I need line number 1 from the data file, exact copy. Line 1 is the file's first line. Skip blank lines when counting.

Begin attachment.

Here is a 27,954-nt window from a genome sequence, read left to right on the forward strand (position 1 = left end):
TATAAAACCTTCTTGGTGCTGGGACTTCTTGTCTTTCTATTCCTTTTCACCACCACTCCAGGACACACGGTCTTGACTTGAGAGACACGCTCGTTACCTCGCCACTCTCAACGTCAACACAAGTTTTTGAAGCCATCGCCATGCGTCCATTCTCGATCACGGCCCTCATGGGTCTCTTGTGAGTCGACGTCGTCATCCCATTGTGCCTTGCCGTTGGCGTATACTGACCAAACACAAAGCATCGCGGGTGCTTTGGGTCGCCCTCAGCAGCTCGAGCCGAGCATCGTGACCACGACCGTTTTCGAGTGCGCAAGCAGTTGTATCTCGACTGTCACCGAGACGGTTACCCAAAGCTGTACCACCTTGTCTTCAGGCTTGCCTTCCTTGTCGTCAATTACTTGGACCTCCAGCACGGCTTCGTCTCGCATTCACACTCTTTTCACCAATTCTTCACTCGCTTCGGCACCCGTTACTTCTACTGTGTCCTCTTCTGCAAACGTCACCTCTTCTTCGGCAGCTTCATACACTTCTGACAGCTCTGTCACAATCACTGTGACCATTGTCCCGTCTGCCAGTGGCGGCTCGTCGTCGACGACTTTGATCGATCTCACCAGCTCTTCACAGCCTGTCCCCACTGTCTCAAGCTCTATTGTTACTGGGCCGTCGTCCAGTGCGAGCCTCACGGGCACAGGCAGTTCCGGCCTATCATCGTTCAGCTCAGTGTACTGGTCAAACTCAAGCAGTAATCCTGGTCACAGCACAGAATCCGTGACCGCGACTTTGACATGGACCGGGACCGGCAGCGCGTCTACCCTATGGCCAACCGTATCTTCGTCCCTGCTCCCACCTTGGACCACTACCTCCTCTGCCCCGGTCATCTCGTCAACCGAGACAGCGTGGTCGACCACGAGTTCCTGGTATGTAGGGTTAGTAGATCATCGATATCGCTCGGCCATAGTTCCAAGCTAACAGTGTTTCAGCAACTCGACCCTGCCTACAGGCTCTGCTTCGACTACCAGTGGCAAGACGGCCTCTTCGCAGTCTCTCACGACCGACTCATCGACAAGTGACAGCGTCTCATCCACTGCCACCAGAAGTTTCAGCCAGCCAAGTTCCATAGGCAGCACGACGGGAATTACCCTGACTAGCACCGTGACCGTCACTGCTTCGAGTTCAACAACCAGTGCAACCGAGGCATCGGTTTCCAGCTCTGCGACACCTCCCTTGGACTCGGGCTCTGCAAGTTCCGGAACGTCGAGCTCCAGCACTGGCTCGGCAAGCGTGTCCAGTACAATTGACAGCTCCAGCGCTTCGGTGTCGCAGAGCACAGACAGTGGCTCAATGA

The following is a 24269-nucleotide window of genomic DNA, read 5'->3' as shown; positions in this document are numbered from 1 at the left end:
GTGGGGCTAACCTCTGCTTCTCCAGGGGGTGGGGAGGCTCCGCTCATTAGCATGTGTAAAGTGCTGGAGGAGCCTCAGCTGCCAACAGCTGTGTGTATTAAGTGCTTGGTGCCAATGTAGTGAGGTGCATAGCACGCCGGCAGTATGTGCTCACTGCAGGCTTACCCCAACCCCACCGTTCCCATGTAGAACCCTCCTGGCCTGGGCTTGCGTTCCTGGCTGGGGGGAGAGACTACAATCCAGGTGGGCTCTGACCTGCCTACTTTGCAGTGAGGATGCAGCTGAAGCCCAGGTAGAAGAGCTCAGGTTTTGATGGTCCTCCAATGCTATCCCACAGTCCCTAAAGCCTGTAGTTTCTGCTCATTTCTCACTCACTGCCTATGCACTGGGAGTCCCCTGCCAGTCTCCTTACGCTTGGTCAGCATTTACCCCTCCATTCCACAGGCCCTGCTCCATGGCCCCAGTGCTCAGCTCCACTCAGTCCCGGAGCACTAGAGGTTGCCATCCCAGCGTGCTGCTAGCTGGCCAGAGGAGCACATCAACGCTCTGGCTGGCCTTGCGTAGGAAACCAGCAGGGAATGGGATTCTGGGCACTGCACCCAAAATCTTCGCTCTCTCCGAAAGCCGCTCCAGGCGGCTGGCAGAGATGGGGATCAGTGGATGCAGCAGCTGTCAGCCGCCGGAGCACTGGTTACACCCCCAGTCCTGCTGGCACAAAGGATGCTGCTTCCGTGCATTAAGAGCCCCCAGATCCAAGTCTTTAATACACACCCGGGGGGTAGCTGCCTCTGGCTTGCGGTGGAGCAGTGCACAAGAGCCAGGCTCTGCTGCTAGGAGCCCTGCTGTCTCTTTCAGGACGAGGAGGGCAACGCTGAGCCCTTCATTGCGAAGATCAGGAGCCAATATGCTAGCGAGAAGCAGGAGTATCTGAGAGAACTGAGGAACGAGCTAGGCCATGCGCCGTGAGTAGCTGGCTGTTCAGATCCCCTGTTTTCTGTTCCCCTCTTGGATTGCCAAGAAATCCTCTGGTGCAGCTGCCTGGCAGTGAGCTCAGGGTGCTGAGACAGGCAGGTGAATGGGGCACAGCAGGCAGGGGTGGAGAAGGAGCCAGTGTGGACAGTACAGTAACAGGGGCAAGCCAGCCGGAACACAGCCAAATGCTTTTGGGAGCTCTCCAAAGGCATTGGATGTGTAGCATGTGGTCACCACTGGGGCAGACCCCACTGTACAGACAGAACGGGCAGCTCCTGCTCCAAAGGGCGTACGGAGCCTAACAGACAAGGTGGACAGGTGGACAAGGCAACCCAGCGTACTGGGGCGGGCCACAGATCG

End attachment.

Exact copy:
Here is a 27,954-nt window from a genome sequence, read left to right on the forward strand (position 1 = left end):